Zoroastre was the fourth of Rameau's tragédies en musique that was staged, but the 1749 audiences were not especially enthusiastic about the opera, so Rameau and his librettist Louis de Cahusac reworked it completely, and in this revised version it was stages successfully in Paris on 19 January 1756. The revised 1756 version is the one heard today.
The opera takes place in the ancient kingdom of Bactria (old Persia) and is about the struggle between good and evil. The good are led by Zoroastre (Zarathustra), the "founder of the Magi", which is a devotee of Ahura Mazda (the Supreme Being) and the evil, led by the sorcerer Abramane, a servant of Ahriman (the Spirit of Evil).
The opera opens, with Bactria in chaos after the death of the king. The King had two daughters: Amélite, which is the rightful heir, and the evil Erinice. They are both in love with Zoroastre, who loves Amélite. After a lot of singing and dancing (5 acts) the Good is triumphant: Zoroastre and Amélite are the new King and Queen. Erinice is now repentant and Abramane defeated.
The new Opus Arte DVD offers an excellent performance of the opera, both visually and musically. Christophe Rousset, who also plays the harpsichord, leads expertly the HIP forces. The singers are very good.
Lis, the title role is Zoroastre, which was written for an haute-contre (a high French tenor). Mark Padmore was scheduled to sing the part, but it is sung here by the young Swedish tenor Anders J Dahlin. He has a very beautiful and flexible voice, which enables him to cope very well with several elaborated coloratura passages. The Evil main character, the sorcerer Abramane, is sung by baritone Evgueniy Alexiev. What a voice. He is outstanding.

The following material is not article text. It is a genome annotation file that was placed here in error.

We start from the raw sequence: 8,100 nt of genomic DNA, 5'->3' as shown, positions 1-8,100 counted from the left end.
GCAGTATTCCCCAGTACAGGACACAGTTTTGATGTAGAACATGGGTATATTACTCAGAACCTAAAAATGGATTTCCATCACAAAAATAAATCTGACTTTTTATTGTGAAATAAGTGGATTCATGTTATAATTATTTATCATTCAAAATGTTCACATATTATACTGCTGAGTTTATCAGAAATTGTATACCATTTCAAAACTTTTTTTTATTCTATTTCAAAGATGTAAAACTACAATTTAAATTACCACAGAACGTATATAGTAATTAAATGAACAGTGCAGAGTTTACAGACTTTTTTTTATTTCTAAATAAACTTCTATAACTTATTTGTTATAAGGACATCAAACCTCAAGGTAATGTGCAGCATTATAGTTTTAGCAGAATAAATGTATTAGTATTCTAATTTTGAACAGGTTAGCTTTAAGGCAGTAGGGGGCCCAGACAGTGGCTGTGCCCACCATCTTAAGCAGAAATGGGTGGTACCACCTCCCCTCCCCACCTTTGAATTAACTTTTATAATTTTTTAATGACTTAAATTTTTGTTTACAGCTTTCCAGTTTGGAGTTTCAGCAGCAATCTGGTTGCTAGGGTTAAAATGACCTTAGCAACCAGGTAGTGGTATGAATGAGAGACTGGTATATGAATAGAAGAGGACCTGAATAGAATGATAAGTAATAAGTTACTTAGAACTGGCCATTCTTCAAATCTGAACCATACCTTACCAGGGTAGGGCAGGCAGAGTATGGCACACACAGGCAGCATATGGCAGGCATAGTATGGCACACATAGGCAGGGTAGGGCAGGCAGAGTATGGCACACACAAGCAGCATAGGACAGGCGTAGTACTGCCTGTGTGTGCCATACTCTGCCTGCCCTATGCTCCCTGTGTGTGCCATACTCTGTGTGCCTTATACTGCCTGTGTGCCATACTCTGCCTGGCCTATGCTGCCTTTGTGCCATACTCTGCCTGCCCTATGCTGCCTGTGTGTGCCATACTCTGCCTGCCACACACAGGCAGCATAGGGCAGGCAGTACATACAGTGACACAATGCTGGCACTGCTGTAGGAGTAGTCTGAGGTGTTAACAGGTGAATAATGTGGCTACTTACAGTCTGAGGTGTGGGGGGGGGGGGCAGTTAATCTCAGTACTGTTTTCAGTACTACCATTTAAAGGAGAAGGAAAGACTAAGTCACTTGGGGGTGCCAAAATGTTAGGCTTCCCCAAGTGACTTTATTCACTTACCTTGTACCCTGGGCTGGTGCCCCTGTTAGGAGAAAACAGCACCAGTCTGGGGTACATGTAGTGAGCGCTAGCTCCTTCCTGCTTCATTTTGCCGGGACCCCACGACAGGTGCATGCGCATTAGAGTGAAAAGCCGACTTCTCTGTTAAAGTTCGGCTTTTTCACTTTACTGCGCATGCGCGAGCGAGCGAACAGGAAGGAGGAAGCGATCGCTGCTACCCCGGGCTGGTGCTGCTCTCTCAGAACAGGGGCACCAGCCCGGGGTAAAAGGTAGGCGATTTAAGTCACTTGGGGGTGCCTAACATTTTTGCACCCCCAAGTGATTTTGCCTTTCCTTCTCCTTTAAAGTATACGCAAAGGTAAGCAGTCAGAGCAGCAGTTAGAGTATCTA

From the ladies, one should mention first Anna Maria Panzarella, a Rameau specialist, singing very impressively in the role of the evil sister, Erinice (She recorded this role in the 2003 Erato recording that is conducted by William Christie). Sine Bundgaard sings Amélite. I was less impressed with her singing in the beginning, but than she improves, and in the end, she is very good. All the other singers are excellent, and one must mention the very tall bass Lars Arvidson singing and acting outstandingly as both Zopire and La Vengeance.
This is a typical Pierre Audi production, very suitable for the dark nature of the opera. And there are some very original dances that were created by Amir Hosseinpour. The opera lasts 156 minutes. All the rest of the DVD playing time is a documentary about the production, which has very interesting remarks from conductor Christophe Rousset about the novelty and originality of Rameau's music.
To sum up: This is a beautiful Rameau opera filed with exquisite music. I can highly recommend this set to anyone who is interested in the French baroque opera.